There is ferment and there is fire in Belize these days, and it is our responsibility as Belize’s leading newspaper to share our thoughts on these matters with you. In this essay, we will consider the area of bus transportation on our major highways, the issue of the squatters on the lands recently opened up for the new Belize City bridge, and the matter of the law with respect to homosexuality.
Party politics is an activity which encourages emotional reactions in citizens, so that when an issue becomes bigger than party politics, over a period of time, such as crime and violence, it is really ridiculous when the electoral politicians start pointing fingers at each other. Bus transportation is a business which can be compared to crime and violence in that the problem grew in complexity and intensity over decades. The problem is that these areas do not respect change of government. In other words, it doesn’t matter much whether the UDP or the PUP is in power. Since 1989, we have had four changes of government – three PUP terms and two UDP. None of the political parties, when in power, is willing to give up its power to a bipartisan or nonpartisan commission to address crime or public transportation.
Control of the police and of the bus runs are important aspects of the lucrative power which political parties win on general election day, and the moneys in these areas are used to enrich the political party in power and reward its followers.
The recent uproar in the bus industry looks like a case of political corruption, but we can’t prove it. So, we’ll leave it at that. In public transportation as it presently exists in Belize, the problems are chronic. The “solutions” are always only temporary. As our two-party political system exists, whichever party tries to address the problem, does so with an eye on graft, and will be automatically attacked by the other party. Fu you, fu me, fu you, fu me …
“Lands” is perhaps the most corrupt government department in Belize, because there was an incredible real estate boom here which had lasted for almost three decades, until the international economic downturn about three years ago. The ruling UDP’s decision to throw squatters off the new Holy Emmanuel Street lands on the southern side of the Haulover Creek, and break down their houses, is interesting in timing. One, someone, almost fiendishly, symbolically chose the opening of the hurricane season, June 1, to visit mayhem on the squatters, and two, one is tempted to think this was the government’s way of showing its muscle in the immediate aftermath of the embarrassments they had to accept last week from the bus operators.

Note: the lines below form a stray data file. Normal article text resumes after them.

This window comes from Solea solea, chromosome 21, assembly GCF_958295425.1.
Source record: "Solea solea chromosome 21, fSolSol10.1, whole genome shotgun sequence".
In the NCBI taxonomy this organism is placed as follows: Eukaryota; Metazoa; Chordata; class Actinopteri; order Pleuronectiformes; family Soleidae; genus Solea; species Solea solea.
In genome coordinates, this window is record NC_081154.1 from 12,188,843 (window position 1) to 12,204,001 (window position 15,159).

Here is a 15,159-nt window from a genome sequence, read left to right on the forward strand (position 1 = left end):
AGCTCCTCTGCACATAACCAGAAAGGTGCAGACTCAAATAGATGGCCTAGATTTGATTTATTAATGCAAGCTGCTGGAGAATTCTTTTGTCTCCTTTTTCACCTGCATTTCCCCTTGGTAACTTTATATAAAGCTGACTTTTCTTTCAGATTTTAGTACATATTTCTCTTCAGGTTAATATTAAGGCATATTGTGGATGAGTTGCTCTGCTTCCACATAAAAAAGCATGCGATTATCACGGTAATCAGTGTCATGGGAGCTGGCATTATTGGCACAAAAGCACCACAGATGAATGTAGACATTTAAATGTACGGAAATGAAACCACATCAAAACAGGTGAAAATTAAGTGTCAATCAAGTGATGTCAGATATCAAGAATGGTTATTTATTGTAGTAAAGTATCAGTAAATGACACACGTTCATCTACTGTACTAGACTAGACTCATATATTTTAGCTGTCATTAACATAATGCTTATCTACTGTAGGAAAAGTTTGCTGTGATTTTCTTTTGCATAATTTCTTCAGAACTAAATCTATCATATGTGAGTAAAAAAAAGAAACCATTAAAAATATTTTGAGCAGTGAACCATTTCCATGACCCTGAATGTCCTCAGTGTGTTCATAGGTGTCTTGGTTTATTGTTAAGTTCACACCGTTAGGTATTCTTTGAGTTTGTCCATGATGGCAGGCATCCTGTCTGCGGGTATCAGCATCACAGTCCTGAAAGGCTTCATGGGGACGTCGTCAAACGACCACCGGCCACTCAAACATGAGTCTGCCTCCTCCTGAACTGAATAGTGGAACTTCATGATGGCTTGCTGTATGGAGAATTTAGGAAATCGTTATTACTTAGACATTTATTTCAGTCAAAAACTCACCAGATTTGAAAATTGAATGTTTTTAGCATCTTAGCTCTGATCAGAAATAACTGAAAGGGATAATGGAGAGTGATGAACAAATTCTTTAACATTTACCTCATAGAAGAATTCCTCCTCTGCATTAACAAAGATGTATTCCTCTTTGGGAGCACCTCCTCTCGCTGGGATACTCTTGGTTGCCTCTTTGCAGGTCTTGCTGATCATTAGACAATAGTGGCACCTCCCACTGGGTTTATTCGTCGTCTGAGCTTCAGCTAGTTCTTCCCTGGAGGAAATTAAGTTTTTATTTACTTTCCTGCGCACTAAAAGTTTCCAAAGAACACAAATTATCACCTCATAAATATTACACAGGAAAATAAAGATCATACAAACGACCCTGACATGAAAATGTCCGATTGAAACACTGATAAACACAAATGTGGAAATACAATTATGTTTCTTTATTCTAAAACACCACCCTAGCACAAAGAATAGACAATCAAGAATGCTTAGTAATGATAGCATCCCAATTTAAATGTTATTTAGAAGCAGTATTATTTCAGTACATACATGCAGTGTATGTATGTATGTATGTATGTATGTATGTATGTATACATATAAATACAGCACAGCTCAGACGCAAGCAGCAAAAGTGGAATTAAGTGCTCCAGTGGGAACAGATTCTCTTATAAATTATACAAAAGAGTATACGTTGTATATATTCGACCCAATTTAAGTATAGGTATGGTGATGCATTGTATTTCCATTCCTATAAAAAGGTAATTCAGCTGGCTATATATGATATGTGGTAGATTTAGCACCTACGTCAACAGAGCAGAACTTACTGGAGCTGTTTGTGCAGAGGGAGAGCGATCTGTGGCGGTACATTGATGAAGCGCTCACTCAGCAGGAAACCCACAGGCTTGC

There is another interesting aspect of the evictions. Many of the original squatters had decided to move. Those who remained to suffer Wednesday’s abuse, were mostly immigrants from the Central American republics. Those squatters who were black, had moved. It had to be that the UDP felt that their Belize City base would countenance Wednesday’s evictions, on ethnic grounds at least. But, while there is ethnicity, there is also humanity. There were many children victimized in the pre-dawn evictions and home destructions. It was sad, really sad.
We move on to the Belizean gays, who have, no doubt with international support, made a move in the courts to have their same sex sexual activities declared legal. As the colonial laws stand, homosexuality is equated with bestiality, and is a crime punishable by ten years in jail.
The irony of what has been happening is that the people who are leading the charge against the change of the law include prominent homosexuals who have been in the so-called closet. They don’t need the law to be changed, because the homosexuals are so powerful in Belize no one can lock them up for their sexual behavior. Those who are fighting against the legalizing of homosexuality, are worried about same sex marriages, increased lifestyle flaunting by homosexuals, and other things which, they say, would follow formal legislation. Some of these same Belizeans have been pointedly ignoring homosexual child abuse by the clergy for years and decades.
We are saying that the legal argument is technical, so to speak. The gays are having and will be having a fine time in Belize whether the law is changed or not. The present debate is good if it flushes out some of those veteran pedophiles who have been enjoying unimpeded access to Belizean children.
The debate is a Northside one, to an extent. This is a controversial statement, and we mean no disrespect. We’re just telling it like it is. The subject of whether to formally legalize homosexuality or not don’t really mean diddly on the Southside. It don’t mean diddly. We have more deadly matters to trouble us.Amandala